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Atal Tunnel: PM inaugurates world’s longest high-altitude tunnel

Atal Tunnel will connect Manali to Lahaul-Spiti valley throughout the year The valley was earlier cut off for about six months every year due to heavy snowfall

Atal Tunnel which reduces the travel time between Manali to Leh by four to five hours, was inaugurated by Prime Minister Narendra Modi on Saturday. The world’s longest highway tunnel by altitude will connect Manali to Lahaul-Spiti valley throughout the year. The valley was earlier cut off for about six months every year due to heavy snowfall. The decision to construct the tunnel was taken by Atal Bihari Vajpayee-led government back in June of 2000. It was previously referred to as Rohtang Tunnel. The Narendra Modi-led government later decided to name it Atal Tunnel in memory of the former Prime Minister Atal Bihari Vajpayee.

Take a look at world’s longest high-altitude tunnel

The 9.02-kilometre long tunnel is built with ultra-modern specifications in the Pir Panjal range of Himalayas at an altitude of 3,000 meters from the Mean Sea Level (MSL).

The south portal (SP) of Atal Tunnel is located at a distance of 25 km from Manali at an altitude of 3,060 metres, while the north portal (NP) of the tunnel is located near village Teling, Sissu, in Lahaul Valley at an altitude of 3,071 metres.

It is a horse shoe shaped, single-tube double lane tunnel with a roadway of 8 metres and has an overhead clearance of 5.525 metres, the PMO said. It has been designed for traffic density of 3000 cars per day and 1500 trucks per day with max speed of 80 km/hr.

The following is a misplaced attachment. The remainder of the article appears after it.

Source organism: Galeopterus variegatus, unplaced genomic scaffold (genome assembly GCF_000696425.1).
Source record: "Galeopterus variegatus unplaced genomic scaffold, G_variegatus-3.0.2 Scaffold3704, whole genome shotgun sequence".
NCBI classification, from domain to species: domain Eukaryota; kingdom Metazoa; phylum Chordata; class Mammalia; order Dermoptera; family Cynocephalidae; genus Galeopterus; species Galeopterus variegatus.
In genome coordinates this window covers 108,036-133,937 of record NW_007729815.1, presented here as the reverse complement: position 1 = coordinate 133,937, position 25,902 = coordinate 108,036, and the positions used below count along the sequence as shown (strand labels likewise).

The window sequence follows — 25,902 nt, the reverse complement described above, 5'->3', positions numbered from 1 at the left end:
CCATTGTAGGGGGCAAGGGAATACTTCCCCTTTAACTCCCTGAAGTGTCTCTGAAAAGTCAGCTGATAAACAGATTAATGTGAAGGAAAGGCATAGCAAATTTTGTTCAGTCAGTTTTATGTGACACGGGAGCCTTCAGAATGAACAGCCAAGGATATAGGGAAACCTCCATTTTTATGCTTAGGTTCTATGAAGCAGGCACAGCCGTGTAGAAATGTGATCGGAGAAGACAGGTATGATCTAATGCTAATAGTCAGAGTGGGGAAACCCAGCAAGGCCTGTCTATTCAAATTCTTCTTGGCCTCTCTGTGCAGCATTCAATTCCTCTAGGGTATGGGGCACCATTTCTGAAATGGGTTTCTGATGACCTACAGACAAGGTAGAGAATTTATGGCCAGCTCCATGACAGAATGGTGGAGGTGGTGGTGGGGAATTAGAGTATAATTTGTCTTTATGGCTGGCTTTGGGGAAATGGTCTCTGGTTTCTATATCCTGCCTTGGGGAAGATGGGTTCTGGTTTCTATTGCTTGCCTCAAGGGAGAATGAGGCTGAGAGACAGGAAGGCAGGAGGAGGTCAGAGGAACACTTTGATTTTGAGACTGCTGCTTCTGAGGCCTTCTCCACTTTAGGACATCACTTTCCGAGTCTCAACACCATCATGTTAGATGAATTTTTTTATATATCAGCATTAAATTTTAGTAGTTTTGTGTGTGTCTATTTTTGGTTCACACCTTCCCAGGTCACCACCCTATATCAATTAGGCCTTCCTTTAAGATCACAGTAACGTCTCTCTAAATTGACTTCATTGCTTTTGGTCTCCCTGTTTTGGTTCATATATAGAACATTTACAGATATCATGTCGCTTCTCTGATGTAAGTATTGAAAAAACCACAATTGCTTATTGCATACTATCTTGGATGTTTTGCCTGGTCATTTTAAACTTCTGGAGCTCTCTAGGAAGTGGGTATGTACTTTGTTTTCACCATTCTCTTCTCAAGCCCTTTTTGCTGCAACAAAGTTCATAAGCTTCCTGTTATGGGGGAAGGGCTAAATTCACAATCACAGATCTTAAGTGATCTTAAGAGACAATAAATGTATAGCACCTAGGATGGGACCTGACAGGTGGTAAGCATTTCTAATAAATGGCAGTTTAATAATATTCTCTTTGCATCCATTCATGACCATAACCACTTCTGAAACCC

It has the state of the art electromechanical system including semi transverse ventilation system, SCADA controlled firefighting, illumination and monitoring system.

The tunnel, built at a cost of about ₹3,300 crore, is extremely significant from the point of view of the country’s defence, the officials said. The most difficult stretch was the 587-metre Seri Nalah Fault Zone. The breakthrough from both ends was achieved on October 15, 2017.

The major part of the construction was done by Border Roads Organization (BRO). They had to overcome a number of weather, terrain and geological challenges to build the tunnel.

Talking about the tunnel, a BRO official said it provides a telephone facility at every 150 metre of its stretch, a fire hydrant every 60 metre, emergency exits every 500 metre, turning cavern every 2.2 kilometre, air quality monitors every 1 km, broadcasting system and automatic incident detection system with CCTV cameras every 250 metre.


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